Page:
To some extent, the final sugar amount is a matter of personal taste: some like it sweeter, others don’t. Still, a common rule of thumbs for sweet sorbets would be to aim for a sugary sweetness level of about 31º Brix /17º Baumé.

That is all very well if you have some instruments for measuring (like a sugar scale/saccarometer or a refractometer). But in case you have none, you could still rely on the trusty ol’ Egg test!

Carefully wash a fresh, raw egg. Drop it in the sugar syrup. Check how the egg behaves – if the egg becomes too submersed, add more sugar. If the egg pops up too much above the water, add more water (or more juice, in case you so prefer).



Two ways of checking the proper sweetness-level of the sorbet base

Two ways of determining the appropriate sugar-level for a sorbet base. On top, my saccarometer, a hydrometer measuring the amount of sugar in a liquid. For sweet sorbets, the so-called Baumé degree should be about 17 or 18. Next to it, a washed, raw egg floating along, its elevated position indicating that the sugar level is about right (although verging on the sweet side).


Once you have gotten the sugar balance right, and provided that your mixture is cool enough (and preferably even chilled), churn it in your ice cream machine according to instructions.

If you have no ice cream machine, simply still-freeze the sorbet base in your freezer (see this post for easy instructions on how to best do that).


Mmm … already at an early stage, I really liked the looks of this sorbet!

After the churning, your Clementine sorbet should hopefully look as tempting as in the picture below.


Clementine sorbet, fresh from the churning

Clementine sorbet, fresh from the churning


Enjoying freshly churned sorbet can be an exquisite pleasure, and some even consider that to be enough reason for investing in an ice cream machine. But if you prefer a firmer, more frozen sorbet, just put it in the freezer for at least a couple of hours before serving it (prepared with the proper sugar-balance, the sorbet should stay reasonably scoop-able even after spending time in the freezer)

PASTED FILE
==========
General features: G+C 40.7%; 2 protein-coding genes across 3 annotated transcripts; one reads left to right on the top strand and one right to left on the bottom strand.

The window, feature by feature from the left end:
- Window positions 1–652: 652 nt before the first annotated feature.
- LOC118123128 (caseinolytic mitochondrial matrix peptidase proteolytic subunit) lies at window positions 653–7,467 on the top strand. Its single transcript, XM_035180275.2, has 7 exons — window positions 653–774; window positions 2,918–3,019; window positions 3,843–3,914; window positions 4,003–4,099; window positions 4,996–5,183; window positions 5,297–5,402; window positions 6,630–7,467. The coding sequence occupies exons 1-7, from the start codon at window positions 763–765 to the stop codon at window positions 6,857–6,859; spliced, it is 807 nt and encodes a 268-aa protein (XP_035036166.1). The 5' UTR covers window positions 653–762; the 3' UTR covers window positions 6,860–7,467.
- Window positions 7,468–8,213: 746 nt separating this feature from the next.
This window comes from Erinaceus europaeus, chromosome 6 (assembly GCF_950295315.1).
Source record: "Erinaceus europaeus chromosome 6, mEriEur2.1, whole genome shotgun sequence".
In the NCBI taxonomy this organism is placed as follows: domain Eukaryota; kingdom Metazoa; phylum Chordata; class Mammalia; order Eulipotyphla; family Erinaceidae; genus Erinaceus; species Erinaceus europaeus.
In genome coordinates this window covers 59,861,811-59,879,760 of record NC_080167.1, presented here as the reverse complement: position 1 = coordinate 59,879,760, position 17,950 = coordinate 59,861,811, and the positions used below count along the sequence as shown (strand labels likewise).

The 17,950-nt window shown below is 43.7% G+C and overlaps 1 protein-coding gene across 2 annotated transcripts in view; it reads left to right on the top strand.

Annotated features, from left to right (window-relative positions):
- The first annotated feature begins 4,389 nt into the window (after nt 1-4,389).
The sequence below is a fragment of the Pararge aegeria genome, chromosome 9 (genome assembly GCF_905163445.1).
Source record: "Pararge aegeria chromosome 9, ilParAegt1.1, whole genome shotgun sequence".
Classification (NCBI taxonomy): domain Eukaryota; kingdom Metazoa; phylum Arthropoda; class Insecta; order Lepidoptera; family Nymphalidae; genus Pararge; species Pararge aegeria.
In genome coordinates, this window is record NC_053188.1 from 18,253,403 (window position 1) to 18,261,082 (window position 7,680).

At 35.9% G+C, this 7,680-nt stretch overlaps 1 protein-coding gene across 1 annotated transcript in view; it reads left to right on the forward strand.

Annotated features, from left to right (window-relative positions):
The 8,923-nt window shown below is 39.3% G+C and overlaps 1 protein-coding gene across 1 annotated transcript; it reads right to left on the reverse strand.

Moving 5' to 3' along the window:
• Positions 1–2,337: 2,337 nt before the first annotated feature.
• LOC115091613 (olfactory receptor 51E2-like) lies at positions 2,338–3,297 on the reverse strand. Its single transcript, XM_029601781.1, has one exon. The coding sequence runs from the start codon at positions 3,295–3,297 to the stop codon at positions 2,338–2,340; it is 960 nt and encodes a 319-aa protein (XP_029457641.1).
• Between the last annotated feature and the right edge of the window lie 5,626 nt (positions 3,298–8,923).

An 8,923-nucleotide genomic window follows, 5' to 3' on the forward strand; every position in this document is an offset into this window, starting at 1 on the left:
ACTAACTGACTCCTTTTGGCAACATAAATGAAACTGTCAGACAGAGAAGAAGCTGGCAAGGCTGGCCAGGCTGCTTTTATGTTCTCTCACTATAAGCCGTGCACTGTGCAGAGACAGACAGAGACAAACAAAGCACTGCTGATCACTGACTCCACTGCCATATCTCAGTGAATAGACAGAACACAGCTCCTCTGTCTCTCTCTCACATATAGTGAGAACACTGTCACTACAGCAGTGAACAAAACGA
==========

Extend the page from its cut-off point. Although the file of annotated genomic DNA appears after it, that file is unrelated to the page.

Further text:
Clementine sorbet, now in the more traditional frozen state (after having spent some time in the freezer)

Sometimes, less is more. This certainly often seems to be the case with sorbets.

This charming Clementine sorbet – consisting of nothing more than pure fruit juice, water and sugar – could not have been easier to make. But there is clearly beauty in simplicity!

Even myself was pleasantly surprised by the smooth and tasty end-result: with quality juice and the proper sugar-balance, the Clementine turns out to be a truly delightful sorbet flavour. Happily, I quickly noted that both discerning friends and family shared my view. While heaping praise over the sorbet, they just kept coming back for more! 

Since orange juices sometimes are referred to as ‘liquid sunshine’ the conclusion is simple: Let the frozen sunshine in! smile emoticon


Clementine sorbet
A super simple-to-make, fresh and uplifting fruit sorbet, courtesy of the Clementine; member of the mandarin orange family
  • 300 ml (about 1.3 cups) pure clementine juice of good quality
  • About 300 ml simple sugar syrup (about 1.3 cups; made up of a mixture of 50% water and 50 % sugar)
  • Juice of 1 lemon
  1. Prepare the simple sugar syrup (dissolve the sugar completely, either by cooking/warming the water+sugar and letting it cool down, or by shaking/whisking the blend thoroughly).
  2. Mix equal parts of the clementine juice and the sugar syrup.
  3. Check the sugar-balance (either with specialised tool or by using the handy Egg-test), possibly adjusting it by adding more juice (if too sweet) or more sugar syrup (if more sweetness is required).
  4. Add the juice of about 1 lemon to offset a too sweet overall flavour-sensation.

My darling Clementine

John Ford’s classic western has nothing more in common with this post than the name “Clementine” … a name with latin roots (meaning “merciful”), which precedes the fruit’s name way back in time.